You’ve got stuff.

We’ve all got stuff — that’s part of what it means to be a human. By having stuff, I just mean that you’ve got blindspots, areas that you’re unaware of, things you do out of fear, obnoxious patterns, etc. It’s not even that creative or original to have stuff any more. Having a pathology, an addiction, hangups, whatever you want to call it is de rigeur today, and just another part of being a human.

Fingle had stuff, but it hadn’t really been too much of an issue for the first thirty years of his life or so. In fact, for the first thirty years, his stuff had really gotten him somewhere. Accolades from his peers about how hard he worked, promotions at work as a result of his commitment to getting things done, and the ability to see beyond the immediate situation and synthesize the greater trend that was taking shape. From those abilities, Fingle had amassed a pile of promotions, money, a new house, and over the last couple of years, launched a company.

As of late, things hadn’t been going so well. Fingle had had trouble bringing his employees along with him. They seemed to appreciate his brilliance and candour, but he had a hard time getting them on board with what was next and the direction he wanted to take things in.

He struggled with the fact that putting in long hours at work no longer seemed to earn him the results, and really, the life, that he was aiming for. As time had gone on, he noticed that one of the things he’d enjoyed the most — his staff coming and speaking candidly with him about how things were going — had also started to diminish. Instead they would go and speak with his partner, Helen.

It was frustrating for Fingle, and he wasn’t entirely sure what to do about it.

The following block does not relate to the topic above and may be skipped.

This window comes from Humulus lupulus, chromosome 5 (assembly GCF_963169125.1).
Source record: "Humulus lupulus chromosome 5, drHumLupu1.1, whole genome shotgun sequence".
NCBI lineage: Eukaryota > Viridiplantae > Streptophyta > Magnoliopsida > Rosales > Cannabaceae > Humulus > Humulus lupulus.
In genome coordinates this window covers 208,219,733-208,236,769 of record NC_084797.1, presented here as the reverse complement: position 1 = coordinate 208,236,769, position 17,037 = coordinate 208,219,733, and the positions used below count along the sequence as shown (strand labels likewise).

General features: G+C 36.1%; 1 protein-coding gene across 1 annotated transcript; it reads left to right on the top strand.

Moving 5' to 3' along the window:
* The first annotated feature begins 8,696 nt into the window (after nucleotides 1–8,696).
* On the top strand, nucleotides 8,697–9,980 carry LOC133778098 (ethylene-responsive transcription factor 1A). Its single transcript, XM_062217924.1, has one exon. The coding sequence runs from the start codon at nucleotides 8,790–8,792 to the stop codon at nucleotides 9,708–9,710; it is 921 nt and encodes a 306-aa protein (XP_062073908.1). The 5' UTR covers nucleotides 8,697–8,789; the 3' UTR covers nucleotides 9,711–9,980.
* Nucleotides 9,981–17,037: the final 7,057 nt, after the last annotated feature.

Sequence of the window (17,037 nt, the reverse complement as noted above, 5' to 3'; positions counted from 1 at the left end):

Which was how Fingle had gotten into a conversation with a coach. He’d been skeptical when his roundtable of CEOs had suggested it as a possible approach for him to move past where he was, but one of his fellow roundtable members had been adamant about the benefits they received from their own coach.

Fingle had acquiesced and asked for a referral, which is what led to him picking up his phone and calling Evan at 1:30PM.

Evan answered promptly, and greeted Fingle. As they moved through the pleasantries, Fingle felt his skepticism ease a little. Evan was clearly professional, warm, and genuinely funny. It was also clear that he was very sharp, but didn’t make Fingle feel stupid, or drive up Fingle’s tendency to try to prove his intelligence.

Fingle shared what was going on, how things had worked up to this point, but that he now felt stuck — really stuck.

Evan listened for a while, and asked Fingle some clarifying questions, and then about halfway into the call got a little more directive in his approach.

“Fingle, thanks for sharing everything that you have. I have some thoughts about why you may be stuck, along with some assertions, and I’d like to share them with you, if you’d like to hear them.”

Fingle shared that he would definitely like to hear what Evan thought.

“Okay, great. So, here’s the thing: I can tell you’re brilliant, deeply caring, and committed to something greater than yourself. It’s clear to me, already, that you care deeply about this company and are committed to bringing its vision into the world. That is an admirable thing.”

Fingle noticed how good it felt simply to be seen for this. He took a breath and felt himself physically relax.

“It’s also clear to me that you’re arrogant, prone to perfection and obsession, and pretty rigid — especially around things that really matter to you. And finally, while I notice that you have a huge heart, I’m also present to how protected it is. I keep getting glimpses of you opening up, and then feel you retreat back into your head and the safety of analysis.”

This part, Fingle noticed, did not feel as good. In fact, a couple of things happened as Evan elaborated. First, Fingle noticed that he had an immediate reaction to Evan’s statements. Fingle had reasons for his arrogance and perfectionism, and was waiting his turn to explain why that tendency had come out. Fingle also had more information he wanted to provide, so that Evan go the full picture. Clearly, he’d only told half the story.

Finally, Fingle had the uncomfortable experience of knowing, on some level, that Evan’s assertions were spot-on. At least, in some places. He got ready for his opportunity to explain further while Evan finished up.

“Fingle, I’m imagining that in this moment, you may already have some explanations for me about why I’m seeing those particular parts of you, and you may also have some more information to provide me so that I don’t get a half-drawn picture of you. Basically explaining to me why I’m seeing those things in you, right now. Am I at all right about that?”